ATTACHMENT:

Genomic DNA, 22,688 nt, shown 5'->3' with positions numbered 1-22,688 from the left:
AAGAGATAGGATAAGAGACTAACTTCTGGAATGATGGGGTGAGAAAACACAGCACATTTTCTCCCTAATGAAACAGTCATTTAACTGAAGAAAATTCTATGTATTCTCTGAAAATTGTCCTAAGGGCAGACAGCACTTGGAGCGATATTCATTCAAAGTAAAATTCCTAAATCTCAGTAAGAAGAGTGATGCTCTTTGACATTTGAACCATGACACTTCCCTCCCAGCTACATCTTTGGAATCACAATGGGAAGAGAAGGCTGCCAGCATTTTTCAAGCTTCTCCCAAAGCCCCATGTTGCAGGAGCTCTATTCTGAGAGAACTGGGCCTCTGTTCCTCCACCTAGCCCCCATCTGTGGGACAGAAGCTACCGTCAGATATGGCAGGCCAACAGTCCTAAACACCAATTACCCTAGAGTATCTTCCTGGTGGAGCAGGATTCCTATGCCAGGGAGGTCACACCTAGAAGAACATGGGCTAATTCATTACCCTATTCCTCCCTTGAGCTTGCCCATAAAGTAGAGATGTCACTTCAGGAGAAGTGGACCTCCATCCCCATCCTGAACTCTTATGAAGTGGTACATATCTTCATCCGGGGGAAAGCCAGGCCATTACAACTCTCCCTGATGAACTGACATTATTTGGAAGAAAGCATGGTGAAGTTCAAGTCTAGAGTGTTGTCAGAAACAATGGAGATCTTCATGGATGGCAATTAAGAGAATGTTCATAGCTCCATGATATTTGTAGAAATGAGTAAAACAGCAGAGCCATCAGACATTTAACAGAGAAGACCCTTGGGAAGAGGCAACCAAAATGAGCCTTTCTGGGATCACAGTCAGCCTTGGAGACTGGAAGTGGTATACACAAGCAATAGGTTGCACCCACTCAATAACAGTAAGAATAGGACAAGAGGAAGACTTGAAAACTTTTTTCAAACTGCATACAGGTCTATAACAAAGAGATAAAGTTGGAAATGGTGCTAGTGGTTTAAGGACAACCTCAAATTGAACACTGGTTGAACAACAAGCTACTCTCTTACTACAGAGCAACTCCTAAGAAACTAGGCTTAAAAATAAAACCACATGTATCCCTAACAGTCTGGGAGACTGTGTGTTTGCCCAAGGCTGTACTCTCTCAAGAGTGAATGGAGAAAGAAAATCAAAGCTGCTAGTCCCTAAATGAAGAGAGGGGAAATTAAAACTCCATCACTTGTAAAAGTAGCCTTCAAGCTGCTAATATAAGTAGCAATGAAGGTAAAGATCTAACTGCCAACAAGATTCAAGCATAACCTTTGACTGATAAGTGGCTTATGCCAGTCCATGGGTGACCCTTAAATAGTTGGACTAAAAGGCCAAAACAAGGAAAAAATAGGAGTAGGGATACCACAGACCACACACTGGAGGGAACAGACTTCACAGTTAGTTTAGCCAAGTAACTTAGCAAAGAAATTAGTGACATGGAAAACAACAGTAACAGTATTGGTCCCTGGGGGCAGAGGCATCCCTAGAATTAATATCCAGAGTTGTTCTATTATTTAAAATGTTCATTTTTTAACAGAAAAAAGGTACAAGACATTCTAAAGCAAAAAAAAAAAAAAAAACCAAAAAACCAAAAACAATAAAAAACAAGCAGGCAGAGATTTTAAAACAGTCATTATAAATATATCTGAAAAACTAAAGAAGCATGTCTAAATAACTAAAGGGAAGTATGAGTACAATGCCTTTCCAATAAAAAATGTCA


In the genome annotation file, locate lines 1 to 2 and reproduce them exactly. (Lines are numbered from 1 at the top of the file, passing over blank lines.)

Genomic DNA, 22,688 nt, shown 5'->3' with positions numbered 1-22,688 from the left:
AAGAGATAGGATAAGAGACTAACTTCTGGAATGATGGGGTGAGAAAACACAGCACATTTTCTCCCTAATGAAACAGTCATTTAACTGAAGAAAATTCTATGTATTCTCTGAAAATTGTCCTAAGGGCAGACAGCACTTGGAGCGATATTCATTCAAAGTAAAATTCCTAAATCTCAGTAAGAAGAGTGATGCTCTTTGACATTTGAACCATGACACTTCCCTCCCAGCTACATCTTTGGAATCACAATGGGAAGAGAAGGCTGCCAGCATTTTTCAAGCTTCTCCCAAAGCCCCATGTTGCAGGAGCTCTATTCTGAGAGAACTGGGCCTCTGTTCCTCCACCTAGCCCCCATCTGTGGGACAGAAGCTACCGTCAGATATGGCAGGCCAACAGTCCTAAACACCAATTACCCTAGAGTATCTTCCTGGTGGAGCAGGATTCCTATGCCAGGGAGGTCACACCTAGAAGAACATGGGCTAATTCATTACCCTATTCCTCCCTTGAGCTTGCCCATAAAGTAGAGATGTCACTTCAGGAGAAGTGGACCTCCATCCCCATCCTGAACTCTTATGAAGTGGTACATATCTTCATCCGGGGGAAAGCCAGGCCATTACAACTCTCCCTGATGAACTGACATTATTTGGAAGAAAGCATGGTGAAGTTCAAGTCTAGAGTGTTGTCAGAAACAATGGAGATCTTCATGGATGGCAATTAAGAGAATGTTCATAGCTCCATGATATTTGTAGAAATGAGTAAAACAGCAGAGCCATCAGACATTTAACAGAGAAGACCCTTGGGAAGAGGCAACCAAAATGAGCCTTTCTGGGATCACAGTCAGCCTTGGAGACTGGAAGTGGTATACACAAGCAATAGGTTGCACCCACTCAATAACAGTAAGAATAGGACAAGAGGAAGACTTGAAAACTTTTTTCAAACTGCATACAGGTCTATAACAAAGAGATAAAGTTGGAAATGGTGCTAGTGGTTTAAGGACAACCTCAAATTGAACACTGGTTGAACAACAAGCTACTCTCTTACTACAGAGCAACTCCTAAGAAACTAGGCTTAAAAATAAAACCACATGTATCCCTAACAGTCTGGGAGACTGTGTGTTTGCCCAAGGCTGTACTCTCTCAAGAGTGAATGGAGAAAGAAAATCAAAGCTGCTAGTCCCTAAATGAAGAGAGGGGAAATTAAAACTCCATCACTTGTAAAAGTAGCCTTCAAGCTGCTAATATAAGTAGCAATGAAGGTAAAGATCTAACTGCCAACAAGATTCAAGCATAACCTTTGACTGATAAGTGGCTTATGCCAGTCCATGGGTGACCCTTAAATAGTTGGACTAAAAGGCCAAAACAAGGAAAAAATAGGAGTAGGGATACCACAGACCACACACTGGAGGGAACAGACTTCACAGTTAGTTTAGCCAAGTAACTTAGCAAAGAAATTAGTGACATGGAAAACAACAGTAACAGTATTGGTCCCTGGGGGCAGAGGCATCCCTAGAATTAATATCCAGAGTTGTTCTATTATTTAAAATGTTCATTTTTTAACAGAAAAAAGGTACAAGACATTCTAAAGCAAAAAAAAAAAAAAAAACCAAAAAACCAAAAACAATAAAAAACAAGCAGGCAGAGATTTTAAAACAGTCATTATAAATATATCTGAAAAACTAAAGAAGCATGTCTAAATAACTAAAGGGAAGTATGAGTACAATGCCTTTCCAATAAAAAATGTCA